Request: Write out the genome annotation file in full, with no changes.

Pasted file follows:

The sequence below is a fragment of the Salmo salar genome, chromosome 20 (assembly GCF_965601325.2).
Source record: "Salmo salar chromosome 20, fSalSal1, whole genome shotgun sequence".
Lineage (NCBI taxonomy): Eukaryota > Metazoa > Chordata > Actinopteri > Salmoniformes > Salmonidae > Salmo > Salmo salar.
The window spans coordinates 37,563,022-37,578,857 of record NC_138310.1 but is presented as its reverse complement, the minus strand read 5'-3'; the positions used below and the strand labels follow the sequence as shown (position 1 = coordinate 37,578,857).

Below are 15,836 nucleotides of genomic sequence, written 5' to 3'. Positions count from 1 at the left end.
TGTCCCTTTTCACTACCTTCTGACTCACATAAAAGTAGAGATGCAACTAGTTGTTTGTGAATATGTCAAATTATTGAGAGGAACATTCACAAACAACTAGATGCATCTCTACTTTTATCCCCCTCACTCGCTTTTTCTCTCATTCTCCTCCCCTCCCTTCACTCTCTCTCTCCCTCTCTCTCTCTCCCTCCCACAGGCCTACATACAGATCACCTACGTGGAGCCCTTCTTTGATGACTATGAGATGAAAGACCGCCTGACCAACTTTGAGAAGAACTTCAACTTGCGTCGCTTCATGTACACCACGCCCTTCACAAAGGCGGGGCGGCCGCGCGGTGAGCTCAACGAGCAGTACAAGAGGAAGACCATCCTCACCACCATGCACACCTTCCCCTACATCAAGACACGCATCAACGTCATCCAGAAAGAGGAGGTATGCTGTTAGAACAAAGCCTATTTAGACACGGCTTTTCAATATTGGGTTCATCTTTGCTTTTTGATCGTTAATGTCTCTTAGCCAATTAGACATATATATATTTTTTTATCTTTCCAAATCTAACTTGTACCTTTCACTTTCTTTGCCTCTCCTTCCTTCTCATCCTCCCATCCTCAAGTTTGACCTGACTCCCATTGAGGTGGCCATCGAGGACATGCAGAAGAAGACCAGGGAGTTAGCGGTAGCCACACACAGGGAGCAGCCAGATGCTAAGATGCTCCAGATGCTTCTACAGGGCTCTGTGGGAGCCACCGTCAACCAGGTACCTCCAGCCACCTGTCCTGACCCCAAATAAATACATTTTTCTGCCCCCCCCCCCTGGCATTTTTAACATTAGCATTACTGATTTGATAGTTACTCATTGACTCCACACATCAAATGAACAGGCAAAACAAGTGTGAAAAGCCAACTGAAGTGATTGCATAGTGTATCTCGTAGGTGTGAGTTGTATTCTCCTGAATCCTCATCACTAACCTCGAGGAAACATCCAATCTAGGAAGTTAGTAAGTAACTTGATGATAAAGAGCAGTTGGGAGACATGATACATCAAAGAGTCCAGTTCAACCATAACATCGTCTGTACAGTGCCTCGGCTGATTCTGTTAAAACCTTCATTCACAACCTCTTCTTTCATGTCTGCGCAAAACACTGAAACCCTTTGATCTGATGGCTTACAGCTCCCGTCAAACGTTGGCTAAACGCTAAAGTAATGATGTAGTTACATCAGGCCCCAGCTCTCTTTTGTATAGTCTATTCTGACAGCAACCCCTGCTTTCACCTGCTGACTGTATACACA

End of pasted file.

The sequence below is a fragment of the Salmo salar genome, chromosome 20 (assembly GCF_965601325.2).
Source record: "Salmo salar chromosome 20, fSalSal1, whole genome shotgun sequence".
Lineage (NCBI taxonomy): Eukaryota > Metazoa > Chordata > Actinopteri > Salmoniformes > Salmonidae > Salmo > Salmo salar.
The window spans coordinates 37,563,022-37,578,857 of record NC_138310.1 but is presented as its reverse complement, the minus strand read 5'-3'; the positions used below and the strand labels follow the sequence as shown (position 1 = coordinate 37,578,857).

Below are 15,836 nucleotides of genomic sequence, written 5' to 3'. Positions count from 1 at the left end.
TGTCCCTTTTCACTACCTTCTGACTCACATAAAAGTAGAGATGCAACTAGTTGTTTGTGAATATGTCAAATTATTGAGAGGAACATTCACAAACAACTAGATGCATCTCTACTTTTATCCCCCTCACTCGCTTTTTCTCTCATTCTCCTCCCCTCCCTTCACTCTCTCTCTCCCTCTCTCTCTCTCCCTCCCACAGGCCTACATACAGATCACCTACGTGGAGCCCTTCTTTGATGACTATGAGATGAAAGACCGCCTGACCAACTTTGAGAAGAACTTCAACTTGCGTCGCTTCATGTACACCACGCCCTTCACAAAGGCGGGGCGGCCGCGCGGTGAGCTCAACGAGCAGTACAAGAGGAAGACCATCCTCACCACCATGCACACCTTCCCCTACATCAAGACACGCATCAACGTCATCCAGAAAGAGGAGGTATGCTGTTAGAACAAAGCCTATTTAGACACGGCTTTTCAATATTGGGTTCATCTTTGCTTTTTGATCGTTAATGTCTCTTAGCCAATTAGACATATATATATTTTTTTATCTTTCCAAATCTAACTTGTACCTTTCACTTTCTTTGCCTCTCCTTCCTTCTCATCCTCCCATCCTCAAGTTTGACCTGACTCCCATTGAGGTGGCCATCGAGGACATGCAGAAGAAGACCAGGGAGTTAGCGGTAGCCACACACAGGGAGCAGCCAGATGCTAAGATGCTCCAGATGCTTCTACAGGGCTCTGTGGGAGCCACCGTCAACCAGGTACCTCCAGCCACCTGTCCTGACCCCAAATAAATACATTTTTCTGCCCCCCCCCCCTGGCATTTTTAACATTAGCATTACTGATTTGATAGTTACTCATTGACTCCACACATCAAATGAACAGGCAAAACAAGTGTGAAAAGCCAACTGAAGTGATTGCATAGTGTATCTCGTAGGTGTGAGTTGTATTCTCCTGAATCCTCATCACTAACCTCGAGGAAACATCCAATCTAGGAAGTTAGTAAGTAACTTGATGATAAAGAGCAGTTGGGAGACATGATACATCAAAGAGTCCAGTTCAACCATAACATCGTCTGTACAGTGCCTCGGCTGATTCTGTTAAAACCTTCATTCACAACCTCTTCTTTCATGTCTGCGCAAAACACTGAAACCCTTTGATCTGATGGCTTACAGCTCCCGTCAAACGTTGGCTAAACGCTAAAGTAATGATGTAGTTACATCAGGCCCCAGCTCTCTTTTGTATAGTCTATTCTGACAGCAACCCCTGCTTTCACCTGCTGACTGTATACACA